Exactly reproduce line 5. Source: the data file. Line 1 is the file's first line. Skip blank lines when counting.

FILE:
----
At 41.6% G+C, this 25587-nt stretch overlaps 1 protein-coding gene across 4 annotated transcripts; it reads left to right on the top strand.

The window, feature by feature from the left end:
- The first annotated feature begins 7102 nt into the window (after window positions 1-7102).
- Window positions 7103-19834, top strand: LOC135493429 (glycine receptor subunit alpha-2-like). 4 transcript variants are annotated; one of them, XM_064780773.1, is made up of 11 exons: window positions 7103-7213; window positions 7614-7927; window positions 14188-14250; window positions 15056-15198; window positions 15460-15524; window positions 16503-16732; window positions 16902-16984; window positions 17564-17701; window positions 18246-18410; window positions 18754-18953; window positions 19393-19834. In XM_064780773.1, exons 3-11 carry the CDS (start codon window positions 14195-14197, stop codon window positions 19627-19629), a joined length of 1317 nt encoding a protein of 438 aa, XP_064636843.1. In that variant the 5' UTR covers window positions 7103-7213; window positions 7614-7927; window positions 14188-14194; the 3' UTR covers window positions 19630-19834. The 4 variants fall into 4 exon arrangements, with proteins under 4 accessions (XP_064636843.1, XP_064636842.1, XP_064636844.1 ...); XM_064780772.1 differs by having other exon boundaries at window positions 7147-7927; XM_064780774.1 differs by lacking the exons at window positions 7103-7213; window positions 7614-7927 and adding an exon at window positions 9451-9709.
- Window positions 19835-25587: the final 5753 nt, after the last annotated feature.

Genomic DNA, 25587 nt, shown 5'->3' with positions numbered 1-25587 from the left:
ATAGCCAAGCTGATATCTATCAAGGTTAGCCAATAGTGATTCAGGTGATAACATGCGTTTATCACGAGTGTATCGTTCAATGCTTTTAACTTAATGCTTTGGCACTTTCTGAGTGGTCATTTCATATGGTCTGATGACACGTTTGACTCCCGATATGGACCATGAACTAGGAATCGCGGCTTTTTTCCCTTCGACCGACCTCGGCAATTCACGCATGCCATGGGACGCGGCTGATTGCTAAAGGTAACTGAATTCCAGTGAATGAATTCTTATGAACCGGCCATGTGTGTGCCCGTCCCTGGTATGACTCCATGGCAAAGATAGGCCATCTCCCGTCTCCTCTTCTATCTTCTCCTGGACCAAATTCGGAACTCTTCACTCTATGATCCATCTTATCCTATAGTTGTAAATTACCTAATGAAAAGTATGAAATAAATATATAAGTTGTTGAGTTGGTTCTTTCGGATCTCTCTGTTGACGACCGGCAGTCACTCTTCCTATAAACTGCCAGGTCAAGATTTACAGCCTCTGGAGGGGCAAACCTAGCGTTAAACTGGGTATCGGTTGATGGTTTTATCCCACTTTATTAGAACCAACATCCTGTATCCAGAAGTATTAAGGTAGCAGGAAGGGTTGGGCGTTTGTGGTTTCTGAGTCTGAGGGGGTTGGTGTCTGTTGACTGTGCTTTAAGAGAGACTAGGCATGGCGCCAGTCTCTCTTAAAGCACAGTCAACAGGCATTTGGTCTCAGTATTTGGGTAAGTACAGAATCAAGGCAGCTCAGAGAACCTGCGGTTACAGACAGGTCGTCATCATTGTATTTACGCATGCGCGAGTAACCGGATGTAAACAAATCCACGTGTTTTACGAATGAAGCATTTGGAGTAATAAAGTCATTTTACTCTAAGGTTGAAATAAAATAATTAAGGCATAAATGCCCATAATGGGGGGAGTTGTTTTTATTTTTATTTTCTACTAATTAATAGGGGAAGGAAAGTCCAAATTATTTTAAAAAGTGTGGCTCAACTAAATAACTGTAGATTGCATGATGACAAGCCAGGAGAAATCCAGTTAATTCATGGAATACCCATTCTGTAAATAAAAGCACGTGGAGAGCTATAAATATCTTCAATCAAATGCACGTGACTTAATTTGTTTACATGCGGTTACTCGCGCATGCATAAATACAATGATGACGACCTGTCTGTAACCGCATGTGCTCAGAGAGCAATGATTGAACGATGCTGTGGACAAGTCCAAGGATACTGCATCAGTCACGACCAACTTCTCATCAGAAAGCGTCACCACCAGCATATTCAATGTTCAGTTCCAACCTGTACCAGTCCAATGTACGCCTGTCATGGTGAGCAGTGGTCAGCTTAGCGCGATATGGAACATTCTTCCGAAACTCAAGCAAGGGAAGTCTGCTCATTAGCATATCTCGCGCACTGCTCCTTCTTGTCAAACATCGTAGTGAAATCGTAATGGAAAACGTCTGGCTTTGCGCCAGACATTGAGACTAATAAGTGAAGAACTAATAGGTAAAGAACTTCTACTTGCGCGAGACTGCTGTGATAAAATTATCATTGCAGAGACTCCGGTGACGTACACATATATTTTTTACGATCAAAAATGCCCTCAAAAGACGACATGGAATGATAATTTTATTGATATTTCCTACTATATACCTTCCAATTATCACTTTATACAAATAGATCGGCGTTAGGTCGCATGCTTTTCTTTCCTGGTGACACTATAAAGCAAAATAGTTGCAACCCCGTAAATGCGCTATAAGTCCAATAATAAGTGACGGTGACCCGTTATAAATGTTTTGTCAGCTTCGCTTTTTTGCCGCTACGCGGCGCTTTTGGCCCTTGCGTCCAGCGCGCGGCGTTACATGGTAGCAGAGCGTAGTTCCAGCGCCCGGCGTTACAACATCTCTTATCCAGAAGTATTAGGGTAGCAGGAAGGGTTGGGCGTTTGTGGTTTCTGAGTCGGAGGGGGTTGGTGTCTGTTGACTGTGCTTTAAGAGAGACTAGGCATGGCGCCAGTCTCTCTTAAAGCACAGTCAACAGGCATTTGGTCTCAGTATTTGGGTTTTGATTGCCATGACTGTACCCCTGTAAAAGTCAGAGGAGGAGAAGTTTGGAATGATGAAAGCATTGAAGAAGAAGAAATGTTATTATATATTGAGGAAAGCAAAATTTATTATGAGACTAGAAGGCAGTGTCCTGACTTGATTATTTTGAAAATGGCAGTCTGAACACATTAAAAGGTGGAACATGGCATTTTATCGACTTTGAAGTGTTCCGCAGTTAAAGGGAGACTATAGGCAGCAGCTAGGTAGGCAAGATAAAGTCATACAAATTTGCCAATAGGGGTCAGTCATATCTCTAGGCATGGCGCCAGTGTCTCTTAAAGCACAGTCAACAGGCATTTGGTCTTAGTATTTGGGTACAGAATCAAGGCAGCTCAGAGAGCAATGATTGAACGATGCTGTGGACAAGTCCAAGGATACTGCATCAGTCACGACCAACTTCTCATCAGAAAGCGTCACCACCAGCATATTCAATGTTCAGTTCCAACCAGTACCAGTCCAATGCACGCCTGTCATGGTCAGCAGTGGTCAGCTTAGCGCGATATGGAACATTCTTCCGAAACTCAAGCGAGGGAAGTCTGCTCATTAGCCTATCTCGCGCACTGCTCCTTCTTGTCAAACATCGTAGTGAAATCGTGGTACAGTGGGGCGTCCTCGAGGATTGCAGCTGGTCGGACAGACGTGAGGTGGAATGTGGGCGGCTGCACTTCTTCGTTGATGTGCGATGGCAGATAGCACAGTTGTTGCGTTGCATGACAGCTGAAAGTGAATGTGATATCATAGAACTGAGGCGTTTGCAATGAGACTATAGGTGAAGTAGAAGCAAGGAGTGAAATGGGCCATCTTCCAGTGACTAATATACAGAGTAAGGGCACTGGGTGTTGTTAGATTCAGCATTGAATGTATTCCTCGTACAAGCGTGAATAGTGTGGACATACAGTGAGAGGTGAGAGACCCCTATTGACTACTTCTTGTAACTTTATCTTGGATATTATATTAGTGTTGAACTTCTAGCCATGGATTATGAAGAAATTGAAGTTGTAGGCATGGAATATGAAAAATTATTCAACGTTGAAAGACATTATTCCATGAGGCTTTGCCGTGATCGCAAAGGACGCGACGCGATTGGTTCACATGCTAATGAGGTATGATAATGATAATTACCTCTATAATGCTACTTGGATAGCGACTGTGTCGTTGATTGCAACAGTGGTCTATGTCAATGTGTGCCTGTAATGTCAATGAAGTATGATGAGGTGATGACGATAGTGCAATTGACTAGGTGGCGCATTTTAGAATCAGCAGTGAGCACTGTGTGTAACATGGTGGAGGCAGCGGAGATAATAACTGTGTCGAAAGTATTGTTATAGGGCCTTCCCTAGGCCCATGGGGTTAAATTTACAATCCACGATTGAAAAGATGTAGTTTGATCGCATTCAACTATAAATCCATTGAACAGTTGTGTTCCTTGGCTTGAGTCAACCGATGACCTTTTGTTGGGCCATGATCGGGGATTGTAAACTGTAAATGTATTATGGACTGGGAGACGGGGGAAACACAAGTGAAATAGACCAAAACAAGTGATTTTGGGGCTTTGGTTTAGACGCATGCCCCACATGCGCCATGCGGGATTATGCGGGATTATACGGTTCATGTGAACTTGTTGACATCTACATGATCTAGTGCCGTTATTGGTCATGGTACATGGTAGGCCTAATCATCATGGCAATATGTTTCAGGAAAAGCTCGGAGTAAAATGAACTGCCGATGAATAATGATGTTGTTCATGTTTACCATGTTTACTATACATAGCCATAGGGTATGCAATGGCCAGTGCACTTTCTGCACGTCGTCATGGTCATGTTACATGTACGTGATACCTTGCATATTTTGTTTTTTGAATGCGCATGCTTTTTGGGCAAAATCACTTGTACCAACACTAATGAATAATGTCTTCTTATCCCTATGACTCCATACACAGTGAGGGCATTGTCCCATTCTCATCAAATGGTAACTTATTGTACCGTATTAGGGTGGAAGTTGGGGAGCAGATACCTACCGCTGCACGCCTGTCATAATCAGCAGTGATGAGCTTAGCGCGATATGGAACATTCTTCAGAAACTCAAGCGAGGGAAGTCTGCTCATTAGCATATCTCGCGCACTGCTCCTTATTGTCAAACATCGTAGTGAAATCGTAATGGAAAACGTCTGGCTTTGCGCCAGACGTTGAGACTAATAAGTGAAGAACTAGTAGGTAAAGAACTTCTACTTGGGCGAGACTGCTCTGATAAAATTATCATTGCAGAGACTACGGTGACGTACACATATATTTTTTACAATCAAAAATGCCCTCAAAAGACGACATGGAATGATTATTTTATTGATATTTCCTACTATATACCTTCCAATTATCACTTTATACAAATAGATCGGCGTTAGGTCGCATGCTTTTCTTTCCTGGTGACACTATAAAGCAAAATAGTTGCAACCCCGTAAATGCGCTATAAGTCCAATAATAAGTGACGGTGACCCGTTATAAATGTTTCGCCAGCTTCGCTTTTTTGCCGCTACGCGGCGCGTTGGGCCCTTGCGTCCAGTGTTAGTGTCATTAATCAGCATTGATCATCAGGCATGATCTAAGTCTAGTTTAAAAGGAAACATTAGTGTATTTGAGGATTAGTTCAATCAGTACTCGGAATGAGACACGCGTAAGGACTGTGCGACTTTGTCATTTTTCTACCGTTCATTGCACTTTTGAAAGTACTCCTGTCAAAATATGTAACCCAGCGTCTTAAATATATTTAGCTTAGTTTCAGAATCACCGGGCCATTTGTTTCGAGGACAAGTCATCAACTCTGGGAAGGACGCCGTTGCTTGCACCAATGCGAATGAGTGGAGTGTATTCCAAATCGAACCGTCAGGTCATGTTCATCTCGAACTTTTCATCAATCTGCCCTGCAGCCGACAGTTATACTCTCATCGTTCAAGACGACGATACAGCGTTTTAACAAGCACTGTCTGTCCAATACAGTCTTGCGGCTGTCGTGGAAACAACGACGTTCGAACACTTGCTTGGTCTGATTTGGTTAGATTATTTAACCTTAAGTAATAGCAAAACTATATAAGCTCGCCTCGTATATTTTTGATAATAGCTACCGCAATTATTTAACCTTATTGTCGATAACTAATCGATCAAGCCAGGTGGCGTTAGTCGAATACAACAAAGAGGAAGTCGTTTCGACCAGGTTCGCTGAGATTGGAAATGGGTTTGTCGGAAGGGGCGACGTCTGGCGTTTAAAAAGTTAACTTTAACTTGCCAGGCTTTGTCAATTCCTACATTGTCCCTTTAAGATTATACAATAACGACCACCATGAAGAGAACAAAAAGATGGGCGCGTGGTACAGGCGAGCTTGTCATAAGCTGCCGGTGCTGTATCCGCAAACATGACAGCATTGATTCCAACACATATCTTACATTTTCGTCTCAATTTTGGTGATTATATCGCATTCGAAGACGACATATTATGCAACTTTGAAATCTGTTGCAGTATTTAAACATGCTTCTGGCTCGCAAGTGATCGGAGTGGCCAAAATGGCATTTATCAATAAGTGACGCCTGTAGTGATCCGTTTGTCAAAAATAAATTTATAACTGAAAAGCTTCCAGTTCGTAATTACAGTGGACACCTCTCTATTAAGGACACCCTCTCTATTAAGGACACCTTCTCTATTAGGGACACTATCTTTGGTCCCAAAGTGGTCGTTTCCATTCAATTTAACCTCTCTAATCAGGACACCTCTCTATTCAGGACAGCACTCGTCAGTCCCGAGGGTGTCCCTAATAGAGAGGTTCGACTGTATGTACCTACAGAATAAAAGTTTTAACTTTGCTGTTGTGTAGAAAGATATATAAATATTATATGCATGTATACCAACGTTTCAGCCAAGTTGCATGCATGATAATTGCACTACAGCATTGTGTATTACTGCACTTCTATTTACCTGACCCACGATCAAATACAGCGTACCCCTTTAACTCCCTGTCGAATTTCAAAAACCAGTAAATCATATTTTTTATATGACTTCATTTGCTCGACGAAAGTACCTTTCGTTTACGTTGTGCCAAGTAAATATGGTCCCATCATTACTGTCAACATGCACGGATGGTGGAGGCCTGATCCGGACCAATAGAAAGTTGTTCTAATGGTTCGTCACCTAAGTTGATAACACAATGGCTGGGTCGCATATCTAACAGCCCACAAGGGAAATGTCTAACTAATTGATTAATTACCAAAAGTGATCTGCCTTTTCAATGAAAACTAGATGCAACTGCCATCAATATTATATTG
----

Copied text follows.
- Window positions 19835-25587: the final 5753 nt, after the last annotated feature.